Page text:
• Rex Vestri October 4, 2013 at 2:45 pm #

      Thanks for a great idea! I think I’ll go plant some “meat bombs” in my local Wal-Monster. I hate Wal-Mart! Fuck ‘em! Boycott ‘em!

  4. Alan Morse Davies October 4, 2013 at 2:16 pm #

    How are we going to feed 9 billion people in 2050?

    Why does there have to be 9 billion people in 2050 to feed?

    We’ve adapted our environment, removed our natural predators (in the developed world), found cures to diseases that previously killed us and now we have a population explosion that threatens to starve us if we’re poor.

    One of the problems with the population explosion is that the U.S. is often aspired to as the life that people in developing nations want, and the U.S. has set an incredibly wasteful example. If 1.6 billion Chinese get to live like Americans, game over. U.S. wastefulness needs to be addressed for the good of all so on that point I agree with the article.

    If we live on a planet with limited resources and our population growth is expanding beyond the capacity of the planet and our capabilities to supply… then there are too many of us.

    We can speculate all we want about magic bullets from the future solving hunger but in reality even if we do get magic bullets they’ll only work for the richer nations and take a terrible toll on everyone else.

    Ecologically, having children is the most selfish thing we can ever do. For each child we have in the West, we increase our carbon footprint by a factor of 40.

    Why is it not OK to say that there are too many of us? We make that judgement all the time about other species whose population growth destroys ecosystems.

    Children in the U.S. consume roughly 20 times what the planet can provide based on dividing everything equally, the U.K. is about 10 times.

    How about North America and Europe say this: every child you have will ensure that 15 other children starve. Adopt!

    Never going to happen.

    The argument is that we have to feed 9 billion people in 2050. We don’t feed 6 billion people now. It’s already not working. How is that invisible?

    It’s invisible because we like to pretend we care, yet we largely don’t in the West.

    We like to forget where the things we buy came from and who made them and we don’t want to imagine their lives so we blank them out as if it’s not our responsibility.

    The others, who don’t make anything we buy and already don’t have enough can woo our sense of empathy with a child’s distended belly and face covered in flies in a refugee tent for a donation of $25.

    We already don’t care about all 6 billion yet we currently have the resources to feed everyone and don’t.

    How will we care more about 9 billion? We won’t. We’ll be assholes breeding kids that consume more than their fair share and giving token payments to TV sob stories about the terrible plight of the poor in other countries that make us feel like we really care about them.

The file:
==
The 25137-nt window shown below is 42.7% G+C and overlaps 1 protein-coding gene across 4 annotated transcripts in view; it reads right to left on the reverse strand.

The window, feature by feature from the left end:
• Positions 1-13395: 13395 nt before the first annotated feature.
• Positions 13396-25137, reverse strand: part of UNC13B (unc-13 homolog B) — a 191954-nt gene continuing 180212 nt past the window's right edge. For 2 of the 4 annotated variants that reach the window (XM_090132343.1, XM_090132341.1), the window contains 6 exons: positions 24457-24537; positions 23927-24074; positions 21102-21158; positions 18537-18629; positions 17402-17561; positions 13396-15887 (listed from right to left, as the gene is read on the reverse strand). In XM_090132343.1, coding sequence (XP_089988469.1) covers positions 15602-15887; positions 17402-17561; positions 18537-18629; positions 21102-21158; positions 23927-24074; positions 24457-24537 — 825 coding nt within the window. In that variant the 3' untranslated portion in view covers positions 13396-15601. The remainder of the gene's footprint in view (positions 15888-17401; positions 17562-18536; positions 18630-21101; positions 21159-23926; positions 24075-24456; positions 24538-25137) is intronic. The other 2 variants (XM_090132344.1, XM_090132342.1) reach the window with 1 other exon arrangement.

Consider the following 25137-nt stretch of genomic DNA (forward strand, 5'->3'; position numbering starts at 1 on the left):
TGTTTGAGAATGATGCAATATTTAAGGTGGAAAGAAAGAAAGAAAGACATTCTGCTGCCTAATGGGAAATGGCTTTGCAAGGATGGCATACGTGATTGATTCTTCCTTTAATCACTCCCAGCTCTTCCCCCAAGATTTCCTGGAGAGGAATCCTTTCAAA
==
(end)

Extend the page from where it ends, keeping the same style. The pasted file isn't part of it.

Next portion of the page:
If we really care about the rest of the world in the West, then we wouldn’t have children. If anyone that goes on to have children in the West wants to then claim they care about the planet, too late. It’s the same impact as choosing a Sherman tank as your primary mode of transport, then driving around the block continuously for 20 years. A Prius would be like the $25 refugee donation.

    • moremisinformation October 4, 2013 at 10:09 pm #

      “We”, “we”, “we”. You could title your post, “Magick Pronouns and the Power of Collectivist Thinking”.

      Wouldn’t the most effective means of fighting the populate ‘problem’, be for all those who shared your concern on an equal level, to kill themselves?
      Each one of you could, in your martyrdom, help to feed 20 less fortunate people.

      Of course, nothing in your Malthusian rant mentions anything about how there is currently enough food available to feed the planet one-and-a-half times or that even the UN expects to see world population begin declining by 2050.

      Hunger is a political issue through and through – from the lack of distribution and imagination to the enabling of corporate food conglomerates and subsidizing cheap, nutrition-less garbage.

      • Alan Morse Davies October 6, 2013 at 1:38 pm #

        You mistake me for someone that is passionate about feeding the world, I’m not. I just hate bullshit arguments and hypocrisy.

        Thank you for suggesting that me and all those that think like me kill themselves, I’ll pass. I’m guessing you are American? Maybe Serbian?

        I raised a question which doesn’t get raised very often, playing devils advocate, treating the topline population forecasts as fact.

        I was suggesting what people in the West could do if they genuinely cared about feeding the planet rather than just wearing that care as an eco badge.

        In reference to “nothing in your Malthusian rant mentions anything about how there is currently enough food to feed the planet”, wrong.

        I said this:

        “We already don’t care about all 6 billion yet we currently have the resources to feed everyone and don’t.”

        Make a better argument, I’ll listen.